Hero of Ukraine Valeriy Chibineev / facebook.com/romabra

Hero of Ukraine Valeriy Chibineev: "Russians thought they could break the warrior spirit in soldiers and officers of the Ukrainian army, but they failed"

A 28-year-old paratrooper sniper Valeriy Chibineev was granted a Star of Hero of Ukraine in August 2016. On the eve of the Day of the Armed Forces of Ukraine, UNIAN talked with the young commander of the 79th Air Assault Brigade.

Hero of Ukraine Valeriy Chibineev / facebook.com/romabra

Since childhood, Valeriy Chibineev has dreamt of a military career. After graduating from the 9th grade, the young man entered the Zaporizhia military lyceum, and then the Odesa Academy of Land Forces. In 2010, a lieutenant, he got into the 79th Air Assault Brigade of highly mobile airborne troops of the AFU.

Chibineev was not deployed at the frontline in the early days of the war. However, the young sniper company commander of the 79th Brigade has already seen some hellish battles – Izvarino, Donetsk airport, Avdiyivka ...

The paratrooper sniper received the honorary title of Hero of Ukraine during a military parade on the Day of Independence in August 2016. "Valeriy found out that he was given a title when he was standing in parade ranks, as his name was read out loud. Just five seconds before being awarded the Gold Star of the Hero from the President," a Ukrainian volunteer Roman Sinitsyn said.

Valery Chibineev is the second on the left of the President / Photo from UNIAN

Valeriy never boasts his award, although it has been well deserved. Leaving the Golden Star and a brand new parade uniform at home for his wife to keep an eye on it, just a few hours later Valeriy was redeployed at the frontline. Today the young commander is at the exercise range in Mykolaiv region.

In an interview with UNIAN, he talked about how the Ukrainian army, deterring a strong adversary, has changed over the three years of the war, and how the military need the support of the civilians, and what the Ukrainian soldiers can be proud of.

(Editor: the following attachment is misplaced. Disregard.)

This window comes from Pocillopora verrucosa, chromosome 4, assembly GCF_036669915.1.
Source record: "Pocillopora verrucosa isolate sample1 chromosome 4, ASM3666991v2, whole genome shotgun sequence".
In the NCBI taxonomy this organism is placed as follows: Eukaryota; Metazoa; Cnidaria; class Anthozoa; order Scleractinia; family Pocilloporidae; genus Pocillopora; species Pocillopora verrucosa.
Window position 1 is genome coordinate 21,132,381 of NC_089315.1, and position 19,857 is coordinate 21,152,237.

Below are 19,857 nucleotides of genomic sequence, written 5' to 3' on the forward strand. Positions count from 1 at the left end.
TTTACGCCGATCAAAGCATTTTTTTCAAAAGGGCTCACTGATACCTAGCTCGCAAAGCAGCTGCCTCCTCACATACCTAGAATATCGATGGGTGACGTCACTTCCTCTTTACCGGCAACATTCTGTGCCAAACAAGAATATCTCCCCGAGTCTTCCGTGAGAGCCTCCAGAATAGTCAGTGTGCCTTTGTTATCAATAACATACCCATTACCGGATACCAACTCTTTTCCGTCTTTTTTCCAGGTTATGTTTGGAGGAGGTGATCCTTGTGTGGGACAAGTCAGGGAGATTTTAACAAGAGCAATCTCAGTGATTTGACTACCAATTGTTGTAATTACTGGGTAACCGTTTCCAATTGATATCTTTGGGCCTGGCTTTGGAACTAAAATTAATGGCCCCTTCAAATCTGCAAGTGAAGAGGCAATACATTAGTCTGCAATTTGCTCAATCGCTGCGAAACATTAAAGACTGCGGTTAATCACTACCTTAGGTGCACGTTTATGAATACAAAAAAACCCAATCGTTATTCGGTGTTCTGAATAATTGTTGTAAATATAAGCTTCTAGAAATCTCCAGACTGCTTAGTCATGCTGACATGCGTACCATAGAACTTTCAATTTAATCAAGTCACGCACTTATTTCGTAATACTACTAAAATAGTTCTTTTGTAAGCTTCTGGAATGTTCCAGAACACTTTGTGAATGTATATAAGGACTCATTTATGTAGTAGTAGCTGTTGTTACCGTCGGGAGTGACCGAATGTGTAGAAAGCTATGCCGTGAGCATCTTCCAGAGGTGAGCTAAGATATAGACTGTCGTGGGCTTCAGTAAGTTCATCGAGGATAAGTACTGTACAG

After receiving the honorary title of Hero of Ukraine, you have returned to the frontline immediately. Didn’t you want to give yourself some time to spend with the family?

Of course, not. Being home while my unit is on a combat mission in Avdiyivka – that would be wrong. And I still tell everyone: we will all rest when it's all over and when there’s peace.

And how were you greeted by your soldiers?

At the frontline, there’s no time for any ceremonies. They said: "Congratulations, commander. It is well deserved." And that was all.

Once, in an interview, you said that when you got into the 79th Air Assault Brigade, that was a childhood dream come true. What are you dreaming of now if you ever have any time to dream at all?

At the moment, there’s just one dream – the end of this war, when there’s peace and when the integrity of the country is restored. That is to say, like it used to be. Only, perhaps, I wish the people did not forget about the Armed Forces.

You are a professional military, and war is your job. What's the most difficult thing in this work for you?

Chibineev was wounded twice during the fighting in the so-called

The most difficult, scary and unnerving thing is to see how your subordinates get wounded  or, God forbid, how they die. I am lucky there were no KIA in my unit, but there were a lot of WIA. I would never know how am I to answer the questions of their  families: "Why didn’t you save him? Why and how did this happen?"...

How many times have you been wounded?

Twice. Both times, in the Promzone [the industrial zone] of Avdiyivka.